Bullhorn done did it again. Today, the staffing software giant released its fourth annual Recruiting Trends Report.
In December 2013, Bullhorn polled 1,337 agency professionals to get a sense not only of 2013 but also what to expect in the future.
As a corporate recruiter, I’m not as up close and personal with the agency side, but I have many friends who are and the findings were not terribly surprising, confirming some of the larger trends and themes that have long existed in third party recruiting.
Is the recession finally over? Does the growth in recruiting agencies finally signal that the job market is turning around? Or are we just moving the same players from one company to the next?
With 77% of respondents reporting they’ve met their revenue goals, this should be good news. After all, it tops the percentage reported for the last three years. But could it be a sign that we’re setting our goals lower? Even with revenue goals being met or even exceeded, only 23% of firms are planning on opening new offices.
Makes you wonder just how aggressive these revenue projections really are. While the most successful (per recruiter numbers) were reported by larger staffing firms, these same firms reported most of their revenue coming in from large, repeat customers. The Walmart model of recruiting? Maybe so…
While the repeat business is definitely a positive, nearly half of respondents at firms with between 26 and 74 recruiters and sales people reported getting at least 70% of their revenue from a single client. As an agency recruiter this would freak me out, not to mention the potential for razor thin margins. Are the recruiters actually making any money for making placements?
Let’s face it – the placement is king. None of this revenue stuff happens without placing candidates. So what does that look like?
It’s not surprising that retained executive search has the highest fill rate, while contingent the lowest.
Executive searches can go on for months, whereas contingent are often competing with other agencies or even internal recruiting efforts. If a contingent role isn’t filled quickly, it may not be filled at all.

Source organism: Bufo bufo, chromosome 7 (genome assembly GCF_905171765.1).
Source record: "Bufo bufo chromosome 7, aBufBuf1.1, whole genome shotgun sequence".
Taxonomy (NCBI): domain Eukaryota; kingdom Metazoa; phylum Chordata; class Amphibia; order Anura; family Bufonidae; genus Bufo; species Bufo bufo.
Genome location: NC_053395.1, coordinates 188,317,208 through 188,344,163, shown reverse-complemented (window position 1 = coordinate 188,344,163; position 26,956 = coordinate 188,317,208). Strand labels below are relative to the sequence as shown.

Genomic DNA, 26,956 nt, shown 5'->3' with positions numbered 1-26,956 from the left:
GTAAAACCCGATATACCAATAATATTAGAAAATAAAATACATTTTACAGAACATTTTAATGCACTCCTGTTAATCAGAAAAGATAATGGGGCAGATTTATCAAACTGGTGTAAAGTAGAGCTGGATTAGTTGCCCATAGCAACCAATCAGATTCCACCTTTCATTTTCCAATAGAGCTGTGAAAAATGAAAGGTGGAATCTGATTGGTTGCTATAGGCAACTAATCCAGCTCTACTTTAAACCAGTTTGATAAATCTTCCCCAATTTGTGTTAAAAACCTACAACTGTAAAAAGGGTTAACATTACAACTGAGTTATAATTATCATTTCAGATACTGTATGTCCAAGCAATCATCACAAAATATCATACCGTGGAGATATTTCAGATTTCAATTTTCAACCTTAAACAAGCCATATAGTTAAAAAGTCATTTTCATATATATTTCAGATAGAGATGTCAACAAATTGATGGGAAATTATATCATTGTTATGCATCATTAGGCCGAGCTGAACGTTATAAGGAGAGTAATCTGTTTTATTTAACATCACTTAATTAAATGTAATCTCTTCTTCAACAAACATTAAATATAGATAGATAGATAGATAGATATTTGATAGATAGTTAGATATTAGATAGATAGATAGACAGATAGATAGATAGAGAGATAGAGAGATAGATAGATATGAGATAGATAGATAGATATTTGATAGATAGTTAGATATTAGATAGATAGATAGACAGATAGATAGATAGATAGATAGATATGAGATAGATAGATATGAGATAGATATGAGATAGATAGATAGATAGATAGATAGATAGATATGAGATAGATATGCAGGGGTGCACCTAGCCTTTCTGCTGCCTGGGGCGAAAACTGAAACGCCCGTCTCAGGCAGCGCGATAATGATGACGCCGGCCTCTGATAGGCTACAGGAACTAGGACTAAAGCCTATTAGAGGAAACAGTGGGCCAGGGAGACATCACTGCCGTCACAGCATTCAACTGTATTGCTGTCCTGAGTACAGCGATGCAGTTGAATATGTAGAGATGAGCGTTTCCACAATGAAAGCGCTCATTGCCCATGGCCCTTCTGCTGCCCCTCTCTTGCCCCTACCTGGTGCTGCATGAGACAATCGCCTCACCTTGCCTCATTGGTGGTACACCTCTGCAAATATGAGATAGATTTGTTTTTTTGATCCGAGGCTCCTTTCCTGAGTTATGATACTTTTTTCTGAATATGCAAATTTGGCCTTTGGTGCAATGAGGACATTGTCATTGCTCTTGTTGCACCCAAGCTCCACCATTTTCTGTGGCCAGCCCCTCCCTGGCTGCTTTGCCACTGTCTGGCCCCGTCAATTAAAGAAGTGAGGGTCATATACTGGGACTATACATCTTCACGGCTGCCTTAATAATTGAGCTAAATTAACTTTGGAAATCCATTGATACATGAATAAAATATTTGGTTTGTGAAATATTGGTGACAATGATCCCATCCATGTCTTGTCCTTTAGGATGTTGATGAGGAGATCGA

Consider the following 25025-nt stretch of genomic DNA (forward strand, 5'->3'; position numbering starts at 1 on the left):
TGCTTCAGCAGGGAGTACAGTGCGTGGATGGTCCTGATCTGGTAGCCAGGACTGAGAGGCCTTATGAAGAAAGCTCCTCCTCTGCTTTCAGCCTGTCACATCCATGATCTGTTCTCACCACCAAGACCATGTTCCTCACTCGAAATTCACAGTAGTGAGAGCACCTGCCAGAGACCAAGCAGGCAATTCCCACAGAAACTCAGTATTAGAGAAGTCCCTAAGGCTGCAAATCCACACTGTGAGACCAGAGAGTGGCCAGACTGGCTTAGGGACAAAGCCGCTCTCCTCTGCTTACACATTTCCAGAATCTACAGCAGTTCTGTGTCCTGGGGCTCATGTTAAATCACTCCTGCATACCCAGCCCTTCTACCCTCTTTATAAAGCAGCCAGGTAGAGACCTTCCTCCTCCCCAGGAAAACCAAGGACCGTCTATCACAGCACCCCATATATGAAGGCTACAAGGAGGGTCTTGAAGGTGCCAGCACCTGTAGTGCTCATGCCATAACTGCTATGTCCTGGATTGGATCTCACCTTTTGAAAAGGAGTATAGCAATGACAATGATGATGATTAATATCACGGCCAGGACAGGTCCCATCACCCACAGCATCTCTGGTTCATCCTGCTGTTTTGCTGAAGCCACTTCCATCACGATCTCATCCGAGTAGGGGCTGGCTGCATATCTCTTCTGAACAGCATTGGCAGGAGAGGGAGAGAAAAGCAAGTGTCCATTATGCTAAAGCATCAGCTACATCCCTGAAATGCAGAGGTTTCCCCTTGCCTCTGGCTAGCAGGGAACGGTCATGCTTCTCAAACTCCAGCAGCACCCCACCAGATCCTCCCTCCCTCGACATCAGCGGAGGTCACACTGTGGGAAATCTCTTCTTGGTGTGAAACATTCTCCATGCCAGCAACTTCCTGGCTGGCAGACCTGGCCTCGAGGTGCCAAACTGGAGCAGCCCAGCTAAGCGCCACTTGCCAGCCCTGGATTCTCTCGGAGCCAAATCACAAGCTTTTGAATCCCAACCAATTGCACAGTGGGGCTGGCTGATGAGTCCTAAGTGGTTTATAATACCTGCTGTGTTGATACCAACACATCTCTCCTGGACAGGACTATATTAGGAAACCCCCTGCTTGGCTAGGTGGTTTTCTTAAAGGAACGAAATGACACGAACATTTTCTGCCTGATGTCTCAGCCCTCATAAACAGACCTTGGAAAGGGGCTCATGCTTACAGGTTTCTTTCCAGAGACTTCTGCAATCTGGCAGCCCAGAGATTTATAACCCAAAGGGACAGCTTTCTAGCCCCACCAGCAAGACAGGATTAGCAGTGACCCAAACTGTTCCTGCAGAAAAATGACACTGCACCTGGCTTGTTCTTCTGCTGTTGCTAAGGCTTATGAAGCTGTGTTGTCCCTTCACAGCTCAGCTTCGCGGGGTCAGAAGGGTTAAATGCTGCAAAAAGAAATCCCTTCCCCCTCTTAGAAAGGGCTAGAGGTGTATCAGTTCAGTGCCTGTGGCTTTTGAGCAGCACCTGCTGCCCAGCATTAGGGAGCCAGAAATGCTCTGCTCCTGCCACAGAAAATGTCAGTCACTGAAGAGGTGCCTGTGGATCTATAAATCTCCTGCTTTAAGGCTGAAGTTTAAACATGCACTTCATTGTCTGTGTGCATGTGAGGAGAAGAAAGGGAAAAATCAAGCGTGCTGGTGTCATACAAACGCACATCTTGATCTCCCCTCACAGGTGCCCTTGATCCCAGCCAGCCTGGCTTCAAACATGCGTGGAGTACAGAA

On average, respondents are filling only 46% of the open positions they report. LESS THAN HALF.
Does this number bother anyone else? Maybe I’ve been inside too long, but I remember how tough the business development piece is. All that work to actually fill and bill less than half?
Maybe this is what success looks like, but I would have expected closer to 60-70%. This leads me back to the main question I would have as a contributor – how does this affect MY bottom line?
All these placements being made, at all these clients? Yeah – doesn’t happen without candidates. With social media being the “next big thing” in recruiting, surely the latest shiny objects have contributed the most candidate flow, right?
Apparently not. Nearly half (49%) of placements were made with candidates straight out of the recruiters’ own databases.
Social media still had an impact, as did job boards with most large firms reporting boards to be the number one source of qualified candidates. Unfortunately, “social media” was never actually defined.
Does this include LinkedIn? Twitter? Facebook? Until there’s some sort of consensus on what social media really means, these numbers are sort of meaningless.
There were a few other areas broken down, including recruiter compensation (which seemed a little low to me, and was flat relative to years’ passed).
Also, in terms of greatest opportunity and biggest threat – social media for the opportunity win (seriously?) and lack of qualified candidates keeps us up at night.
Overall, the report was not surprising. The numbers reflect a lot of what I see and hear from my agency friends. There were definitely some unanswered questions – as I mentioned above meeting revenue goals is one thing, but knowing what the goals are based on (and improvement over previous years) could tell a completely different story.